Children from the countryside of north Moldova learn to work with computers

Children from the countryside of north Moldova learn to work with computers

Sep 13, 2021

Children and teachers from all around the world have had to use computers to participate in distance-learning as they adapt to COVID-19 school closures. Those from the village of Cobani in North Moldova have an advantage: an organization called Neemia, supported by People in Need (PIN) within EU-funded COVID-19 Solidarity Programme for the Eastern Partnership, is organizing computer lessons for them. 

“Here you can change the font of the text. It's also possible to work with headlines,” Nelea Cechina explains to a shy girl behind the computer screen. Nelea studies IT at university in Chisinau. She is back in her home village over the summer holidays. Together with other young people, she is volunteering with Neemia NGO. “I am here to teach children Microsoft Office, Excel, Power Point, Zoom, Google Meet,” Nelea says.

Victor Zama, founder of Neemia, is always around to help: “If the school goes online, there will be higher quality of schooling. We were able to buy four laptops for the project and we were able to start [teaching] two groups of children from local schools. We also have around 70 teachers from the whole district of Glodeni. We will provide them with training on how to use the virtual laboratories,” Victor explains. Neemia runs a youth centre in Cobani, where the computer lessons take place.

Victor and his team is creating a favourable learning environment for both teachers and pupils in the context of the COVID-19 pandemic. They strengthen the IT capacities among pupils, including children from vulnerable families, and help teachers to deliver interesting, engaging online classes. “The new digital skills learned by teachers and pupils are a lifelong investment as they could be further used even outside the pandemic context,” Victor adds.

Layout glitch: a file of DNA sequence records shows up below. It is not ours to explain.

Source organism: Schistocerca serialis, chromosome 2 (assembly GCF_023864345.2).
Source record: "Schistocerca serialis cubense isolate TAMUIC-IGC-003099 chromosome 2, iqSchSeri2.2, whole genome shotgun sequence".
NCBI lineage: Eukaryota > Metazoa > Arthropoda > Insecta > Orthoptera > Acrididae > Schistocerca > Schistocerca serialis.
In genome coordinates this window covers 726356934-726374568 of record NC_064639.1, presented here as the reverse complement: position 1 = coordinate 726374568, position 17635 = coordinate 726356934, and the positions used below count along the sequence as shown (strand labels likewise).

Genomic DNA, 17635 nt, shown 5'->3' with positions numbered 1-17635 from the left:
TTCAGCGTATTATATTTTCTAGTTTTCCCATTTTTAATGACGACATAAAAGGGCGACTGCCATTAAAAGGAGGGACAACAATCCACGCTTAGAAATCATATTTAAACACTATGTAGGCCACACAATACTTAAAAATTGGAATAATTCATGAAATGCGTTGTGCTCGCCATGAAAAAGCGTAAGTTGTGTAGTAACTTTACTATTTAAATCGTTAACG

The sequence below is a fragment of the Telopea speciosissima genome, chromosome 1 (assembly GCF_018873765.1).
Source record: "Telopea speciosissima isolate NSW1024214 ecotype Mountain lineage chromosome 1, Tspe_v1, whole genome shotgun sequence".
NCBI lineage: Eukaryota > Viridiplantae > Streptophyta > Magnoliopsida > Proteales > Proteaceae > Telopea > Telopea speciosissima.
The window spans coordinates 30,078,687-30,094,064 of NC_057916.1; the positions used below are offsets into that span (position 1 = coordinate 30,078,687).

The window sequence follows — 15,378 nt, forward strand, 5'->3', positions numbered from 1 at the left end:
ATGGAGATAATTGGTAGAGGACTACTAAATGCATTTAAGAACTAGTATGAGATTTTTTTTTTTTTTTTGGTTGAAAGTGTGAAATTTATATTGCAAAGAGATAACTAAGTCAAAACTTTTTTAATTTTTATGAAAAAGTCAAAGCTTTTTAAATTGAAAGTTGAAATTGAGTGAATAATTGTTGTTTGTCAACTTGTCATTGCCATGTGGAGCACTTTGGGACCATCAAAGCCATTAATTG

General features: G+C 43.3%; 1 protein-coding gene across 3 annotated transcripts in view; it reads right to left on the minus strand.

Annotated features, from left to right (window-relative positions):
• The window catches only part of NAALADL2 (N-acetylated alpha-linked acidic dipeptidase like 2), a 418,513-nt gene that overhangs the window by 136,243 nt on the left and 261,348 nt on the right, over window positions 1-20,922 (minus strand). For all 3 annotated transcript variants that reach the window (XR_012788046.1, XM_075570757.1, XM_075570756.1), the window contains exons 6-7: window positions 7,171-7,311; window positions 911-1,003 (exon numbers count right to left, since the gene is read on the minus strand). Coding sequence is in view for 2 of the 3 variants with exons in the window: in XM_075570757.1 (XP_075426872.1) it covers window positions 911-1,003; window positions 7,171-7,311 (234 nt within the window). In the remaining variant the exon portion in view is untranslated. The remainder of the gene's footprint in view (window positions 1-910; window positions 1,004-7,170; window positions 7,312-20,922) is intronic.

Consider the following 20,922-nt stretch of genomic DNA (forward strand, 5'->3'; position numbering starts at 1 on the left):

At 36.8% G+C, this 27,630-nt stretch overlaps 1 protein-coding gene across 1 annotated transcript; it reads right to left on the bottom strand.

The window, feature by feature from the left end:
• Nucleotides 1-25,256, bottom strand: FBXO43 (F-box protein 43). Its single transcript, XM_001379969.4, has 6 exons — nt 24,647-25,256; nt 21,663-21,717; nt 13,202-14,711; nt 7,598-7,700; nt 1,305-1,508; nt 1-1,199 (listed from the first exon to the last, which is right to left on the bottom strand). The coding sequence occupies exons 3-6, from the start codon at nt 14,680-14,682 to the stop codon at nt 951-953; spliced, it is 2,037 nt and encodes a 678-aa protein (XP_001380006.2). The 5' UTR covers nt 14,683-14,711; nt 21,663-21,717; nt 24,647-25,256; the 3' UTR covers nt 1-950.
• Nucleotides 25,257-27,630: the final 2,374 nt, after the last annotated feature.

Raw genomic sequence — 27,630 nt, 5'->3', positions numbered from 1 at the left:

Neemia is one of the civil society organisations (CSOs) supported by People in Need (PIN) within the EU-funded COVID-19 Solidarity Programme for the Eastern Partnership. It focuses on support of civil society organizations. They are trained, capacitated and financially supported to be more prepared for coping with pandemic situations. “From the commencement of the project in July 2020, 11 CSOs received funding to mitigate the impact of COVID-19 through service delivery and strengthen operational capacity,” says Cristian Slobodeaniuc, project manager from People in Need Moldova. “The organizations received: equipment for remote management, personal protective equipment to decrease the risk of spreading COVID-19, training on finance, communication, monitoring and evaluation, and are participating in monthly coordination meetings where they receive guidance from People in Need Moldova and other well-established CSOs. Some organizations, determined to decrease the negative impact of COVID-19, expanded their work to new regions and hired additional personnel to address the needs of final beneficiaries in a more effective way.”

The aim of the EU-funded COVID-19 Solidarity Programme for the Eastern Partnership is to mitigate the adverse effects of COVID-19 and to contribute to the longer-term socioeconomic resilience of vulnerable groups in Eastern Europe. Implemented by PIN, in partnership with the Netherlands Helsinki Committee and AFEW International, the project includes interventions in Armenia, Georgia, Moldova, and Ukraine.

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This material was produced with the financial support of the European Union. Its contents are the sole responsibility of People in Need and do not necessarily reflect the views of the European Union.


Author: Tereza Hronová